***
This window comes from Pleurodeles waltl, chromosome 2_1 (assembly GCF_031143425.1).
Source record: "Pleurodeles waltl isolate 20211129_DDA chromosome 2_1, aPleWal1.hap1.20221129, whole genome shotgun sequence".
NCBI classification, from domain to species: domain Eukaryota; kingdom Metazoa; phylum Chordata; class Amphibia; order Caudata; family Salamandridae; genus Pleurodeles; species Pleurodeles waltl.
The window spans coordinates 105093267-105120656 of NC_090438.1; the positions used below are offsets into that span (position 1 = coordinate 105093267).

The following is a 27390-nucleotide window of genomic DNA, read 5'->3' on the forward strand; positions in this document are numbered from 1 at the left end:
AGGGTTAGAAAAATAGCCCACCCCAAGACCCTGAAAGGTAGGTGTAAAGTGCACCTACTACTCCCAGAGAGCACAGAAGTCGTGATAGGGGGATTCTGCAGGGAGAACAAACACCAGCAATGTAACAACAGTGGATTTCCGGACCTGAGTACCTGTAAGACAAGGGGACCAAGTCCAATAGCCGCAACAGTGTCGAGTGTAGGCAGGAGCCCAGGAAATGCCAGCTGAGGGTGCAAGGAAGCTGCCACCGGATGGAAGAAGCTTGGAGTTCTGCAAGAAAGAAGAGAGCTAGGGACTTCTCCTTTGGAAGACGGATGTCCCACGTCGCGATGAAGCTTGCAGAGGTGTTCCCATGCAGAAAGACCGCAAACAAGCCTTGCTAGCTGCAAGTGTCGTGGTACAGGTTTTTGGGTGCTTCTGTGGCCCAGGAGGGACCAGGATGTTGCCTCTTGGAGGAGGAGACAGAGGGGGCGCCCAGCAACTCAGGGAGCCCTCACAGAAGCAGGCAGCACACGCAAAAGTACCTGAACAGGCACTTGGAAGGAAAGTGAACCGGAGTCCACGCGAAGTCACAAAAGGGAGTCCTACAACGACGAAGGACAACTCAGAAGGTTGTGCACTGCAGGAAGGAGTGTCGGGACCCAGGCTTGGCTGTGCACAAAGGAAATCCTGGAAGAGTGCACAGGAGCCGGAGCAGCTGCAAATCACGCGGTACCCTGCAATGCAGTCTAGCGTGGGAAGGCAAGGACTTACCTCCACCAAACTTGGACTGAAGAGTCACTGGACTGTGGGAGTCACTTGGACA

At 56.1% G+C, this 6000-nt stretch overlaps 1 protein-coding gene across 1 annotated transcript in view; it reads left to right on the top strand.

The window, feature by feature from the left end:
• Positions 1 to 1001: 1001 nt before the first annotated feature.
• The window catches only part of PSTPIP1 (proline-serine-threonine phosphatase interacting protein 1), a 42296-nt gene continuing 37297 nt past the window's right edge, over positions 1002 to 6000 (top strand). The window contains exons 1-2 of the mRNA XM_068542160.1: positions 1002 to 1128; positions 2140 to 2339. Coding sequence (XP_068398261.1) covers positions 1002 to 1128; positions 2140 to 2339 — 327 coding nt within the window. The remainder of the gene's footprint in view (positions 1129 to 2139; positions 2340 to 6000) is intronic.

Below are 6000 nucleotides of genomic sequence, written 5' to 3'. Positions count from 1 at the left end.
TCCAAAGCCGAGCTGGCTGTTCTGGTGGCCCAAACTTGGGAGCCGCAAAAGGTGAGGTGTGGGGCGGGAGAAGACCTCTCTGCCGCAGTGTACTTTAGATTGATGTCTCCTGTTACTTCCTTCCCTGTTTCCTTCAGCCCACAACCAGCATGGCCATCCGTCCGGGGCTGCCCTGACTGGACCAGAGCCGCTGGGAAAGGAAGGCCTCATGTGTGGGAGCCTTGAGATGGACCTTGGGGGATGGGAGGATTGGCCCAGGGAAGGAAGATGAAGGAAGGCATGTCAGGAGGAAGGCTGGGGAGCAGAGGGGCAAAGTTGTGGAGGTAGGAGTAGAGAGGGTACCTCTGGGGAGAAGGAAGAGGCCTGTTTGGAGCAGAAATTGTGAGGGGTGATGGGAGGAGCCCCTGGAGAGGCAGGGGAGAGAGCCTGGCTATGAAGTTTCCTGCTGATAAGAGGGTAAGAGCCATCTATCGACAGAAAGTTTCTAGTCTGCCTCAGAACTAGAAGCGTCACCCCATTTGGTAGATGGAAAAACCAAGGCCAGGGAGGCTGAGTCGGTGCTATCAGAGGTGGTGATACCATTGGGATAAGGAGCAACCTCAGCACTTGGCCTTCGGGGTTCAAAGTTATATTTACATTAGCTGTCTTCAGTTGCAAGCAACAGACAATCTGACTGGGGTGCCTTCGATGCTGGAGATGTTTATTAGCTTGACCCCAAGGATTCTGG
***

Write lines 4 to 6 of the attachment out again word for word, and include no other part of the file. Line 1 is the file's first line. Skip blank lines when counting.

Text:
The window spans coordinates 105093267-105120656 of NC_090438.1; the positions used below are offsets into that span (position 1 = coordinate 105093267).

The following is a 27390-nucleotide window of genomic DNA, read 5'->3' on the forward strand; positions in this document are numbered from 1 at the left end:
AGGGTTAGAAAAATAGCCCACCCCAAGACCCTGAAAGGTAGGTGTAAAGTGCACCTACTACTCCCAGAGAGCACAGAAGTCGTGATAGGGGGATTCTGCAGGGAGAACAAACACCAGCAATGTAACAACAGTGGATTTCCGGACCTGAGTACCTGTAAGACAAGGGGACCAAGTCCAATAGCCGCAACAGTGTCGAGTGTAGGCAGGAGCCCAGGAAATGCCAGCTGAGGGTGCAAGGAAGCTGCCACCGGATGGAAGAAGCTTGGAGTTCTGCAAGAAAGAAGAGAGCTAGGGACTTCTCCTTTGGAAGACGGATGTCCCACGTCGCGATGAAGCTTGCAGAGGTGTTCCCATGCAGAAAGACCGCAAACAAGCCTTGCTAGCTGCAAGTGTCGTGGTACAGGTTTTTGGGTGCTTCTGTGGCCCAGGAGGGACCAGGATGTTGCCTCTTGGAGGAGGAGACAGAGGGGGCGCCCAGCAACTCAGGGAGCCCTCACAGAAGCAGGCAGCACACGCAAAAGTACCTGAACAGGCACTTGGAAGGAAAGTGAACCGGAGTCCACGCGAAGTCACAAAAGGGAGTCCTACAACGACGAAGGACAACTCAGAAGGTTGTGCACTGCAGGAAGGAGTGTCGGGACCCAGGCTTGGCTGTGCACAAAGGAAATCCTGGAAGAGTGCACAGGAGCCGGAGCAGCTGCAAATCACGCGGTACCCTGCAATGCAGTCTAGCGTGGGAAGGCAAGGACTTACCTCCACCAAACTTGGACTGAAGAGTCACTGGACTGTGGGAGTCACTTGGACA